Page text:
ALEX BURNS, CNN POLITICAL ANALYST: Well, it certainly seems like it, Poppy, and it's hard actually to call that a debate at this point, right? But that's not even an attempt to justify or defend the policy, let alone to persuade people who are saying that they're disturbed by the images that they're seeing that this is appropriate and ultimately worthwhile.

And it's sort of out of certain version of the struggle that this administration is having to just sort of justify the basics of this policy.

If there's a plan right now in the White House among President Trump's allies to get out there and make the argument to the American people that this is something that they should accept, it's certainly nothing that we're seeing out in public.

[09:20:10] HARLOW: Amber, when you see an exchange like that - this is not just a pundit or a talking head. This is the man that ran the president's campaign for a good chunk of time and someone who still has the president's ear and we know goes in and out of the White House.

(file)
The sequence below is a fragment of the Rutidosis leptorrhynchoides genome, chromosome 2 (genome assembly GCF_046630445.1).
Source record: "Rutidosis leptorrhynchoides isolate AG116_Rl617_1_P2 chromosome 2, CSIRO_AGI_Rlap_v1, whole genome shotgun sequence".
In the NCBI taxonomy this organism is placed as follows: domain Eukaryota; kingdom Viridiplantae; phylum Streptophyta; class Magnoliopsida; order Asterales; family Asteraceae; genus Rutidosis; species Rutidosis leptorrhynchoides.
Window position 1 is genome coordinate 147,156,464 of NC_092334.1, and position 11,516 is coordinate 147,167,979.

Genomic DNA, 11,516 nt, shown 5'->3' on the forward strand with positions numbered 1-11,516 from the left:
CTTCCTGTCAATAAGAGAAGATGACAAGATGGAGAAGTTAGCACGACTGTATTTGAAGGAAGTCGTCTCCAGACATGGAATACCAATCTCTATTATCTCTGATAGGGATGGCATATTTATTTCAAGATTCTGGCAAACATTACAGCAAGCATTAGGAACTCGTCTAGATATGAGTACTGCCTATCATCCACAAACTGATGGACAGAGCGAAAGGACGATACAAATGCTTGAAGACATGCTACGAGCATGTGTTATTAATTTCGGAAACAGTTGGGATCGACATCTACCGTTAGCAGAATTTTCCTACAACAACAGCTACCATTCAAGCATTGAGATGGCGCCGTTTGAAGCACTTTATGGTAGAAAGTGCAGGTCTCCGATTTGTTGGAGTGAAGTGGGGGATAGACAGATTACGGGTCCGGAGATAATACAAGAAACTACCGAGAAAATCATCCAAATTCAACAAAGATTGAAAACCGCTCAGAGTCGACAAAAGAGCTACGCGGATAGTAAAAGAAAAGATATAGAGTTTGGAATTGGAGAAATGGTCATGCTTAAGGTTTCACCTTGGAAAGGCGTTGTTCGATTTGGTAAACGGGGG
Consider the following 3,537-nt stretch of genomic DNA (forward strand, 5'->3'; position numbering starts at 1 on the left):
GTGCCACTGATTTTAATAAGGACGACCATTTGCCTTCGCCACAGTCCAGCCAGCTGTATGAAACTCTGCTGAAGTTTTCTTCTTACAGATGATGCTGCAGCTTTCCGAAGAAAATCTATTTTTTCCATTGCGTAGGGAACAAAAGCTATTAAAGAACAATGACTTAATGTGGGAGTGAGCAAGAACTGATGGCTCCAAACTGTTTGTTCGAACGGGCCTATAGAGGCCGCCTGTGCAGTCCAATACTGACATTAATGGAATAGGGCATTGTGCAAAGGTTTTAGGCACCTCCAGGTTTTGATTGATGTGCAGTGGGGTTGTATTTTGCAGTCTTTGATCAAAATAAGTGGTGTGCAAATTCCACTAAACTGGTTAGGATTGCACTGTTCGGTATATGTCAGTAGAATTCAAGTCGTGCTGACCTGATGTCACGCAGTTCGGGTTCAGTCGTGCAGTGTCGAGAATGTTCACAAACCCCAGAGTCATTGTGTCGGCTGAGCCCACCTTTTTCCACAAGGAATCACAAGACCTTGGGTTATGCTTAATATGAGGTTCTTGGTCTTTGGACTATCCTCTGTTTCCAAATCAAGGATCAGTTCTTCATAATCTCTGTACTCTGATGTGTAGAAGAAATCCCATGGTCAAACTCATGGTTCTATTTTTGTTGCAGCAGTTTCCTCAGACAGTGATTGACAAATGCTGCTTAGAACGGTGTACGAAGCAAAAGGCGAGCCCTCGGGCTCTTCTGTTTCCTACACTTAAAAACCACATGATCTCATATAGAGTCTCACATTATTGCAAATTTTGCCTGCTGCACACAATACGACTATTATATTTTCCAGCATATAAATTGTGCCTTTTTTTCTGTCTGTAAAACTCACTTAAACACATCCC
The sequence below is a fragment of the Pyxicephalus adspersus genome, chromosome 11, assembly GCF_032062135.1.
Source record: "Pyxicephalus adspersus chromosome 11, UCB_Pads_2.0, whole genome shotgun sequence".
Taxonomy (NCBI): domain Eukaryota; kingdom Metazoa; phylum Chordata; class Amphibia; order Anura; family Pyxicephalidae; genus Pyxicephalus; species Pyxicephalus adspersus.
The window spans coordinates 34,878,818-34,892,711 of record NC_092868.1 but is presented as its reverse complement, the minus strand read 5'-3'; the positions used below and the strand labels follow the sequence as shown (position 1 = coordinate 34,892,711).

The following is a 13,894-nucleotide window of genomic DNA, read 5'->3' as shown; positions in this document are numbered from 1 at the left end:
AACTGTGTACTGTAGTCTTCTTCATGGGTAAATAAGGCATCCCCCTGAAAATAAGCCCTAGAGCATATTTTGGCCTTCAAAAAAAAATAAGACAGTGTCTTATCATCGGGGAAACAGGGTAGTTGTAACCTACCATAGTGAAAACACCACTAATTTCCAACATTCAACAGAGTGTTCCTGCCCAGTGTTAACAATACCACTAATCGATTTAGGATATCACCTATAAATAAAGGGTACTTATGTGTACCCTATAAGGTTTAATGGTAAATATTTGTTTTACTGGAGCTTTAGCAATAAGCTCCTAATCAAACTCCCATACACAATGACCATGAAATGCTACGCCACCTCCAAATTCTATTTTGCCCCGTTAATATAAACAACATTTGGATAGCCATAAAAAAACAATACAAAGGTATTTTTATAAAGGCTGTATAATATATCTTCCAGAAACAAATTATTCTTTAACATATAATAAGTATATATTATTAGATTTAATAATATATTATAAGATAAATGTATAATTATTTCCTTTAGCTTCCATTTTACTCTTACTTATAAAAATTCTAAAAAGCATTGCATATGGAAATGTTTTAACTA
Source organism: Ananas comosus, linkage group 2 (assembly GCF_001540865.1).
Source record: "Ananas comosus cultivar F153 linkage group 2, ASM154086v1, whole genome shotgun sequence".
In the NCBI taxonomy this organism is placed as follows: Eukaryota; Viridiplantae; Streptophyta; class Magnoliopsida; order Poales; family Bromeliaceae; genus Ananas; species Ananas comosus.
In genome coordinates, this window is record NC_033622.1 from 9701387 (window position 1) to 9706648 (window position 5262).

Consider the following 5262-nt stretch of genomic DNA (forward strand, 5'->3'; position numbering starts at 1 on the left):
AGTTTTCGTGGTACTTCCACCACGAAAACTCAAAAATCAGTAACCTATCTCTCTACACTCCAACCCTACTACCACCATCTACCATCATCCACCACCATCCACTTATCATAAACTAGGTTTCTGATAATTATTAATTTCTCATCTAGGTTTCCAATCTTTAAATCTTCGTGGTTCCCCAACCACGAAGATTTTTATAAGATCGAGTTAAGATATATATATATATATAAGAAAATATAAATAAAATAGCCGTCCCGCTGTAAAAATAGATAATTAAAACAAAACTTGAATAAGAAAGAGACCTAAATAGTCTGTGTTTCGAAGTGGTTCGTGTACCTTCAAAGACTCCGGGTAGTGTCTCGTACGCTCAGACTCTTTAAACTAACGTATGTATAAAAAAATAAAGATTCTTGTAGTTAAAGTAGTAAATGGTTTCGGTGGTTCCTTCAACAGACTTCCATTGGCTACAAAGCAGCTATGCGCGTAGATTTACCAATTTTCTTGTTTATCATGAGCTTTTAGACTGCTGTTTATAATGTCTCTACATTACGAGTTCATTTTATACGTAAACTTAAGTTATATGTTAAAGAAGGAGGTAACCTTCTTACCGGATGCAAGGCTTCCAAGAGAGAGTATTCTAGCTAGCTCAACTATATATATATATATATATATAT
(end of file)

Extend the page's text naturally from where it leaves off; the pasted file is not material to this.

So, what does that look like for the administration in this?

AMBER PHILLIPS, POLITICAL REPORTER: Yes. Well, when I hear an exchange like that, I put myself in the shoes of Republican operatives who are trying to help Republicans keep control of Congress in November.

A lot of them very likely smacked their hands against their foreheads when they heard that. There's an extreme concern among Republicans that this whole border situation really magnifies the worst possible stereotype for Republicans, that they don't care or even are hostile toward minorities.

It's something they tried to run away from after losing the 2012 presidential election. Trump has pulled them back to the right on immigration.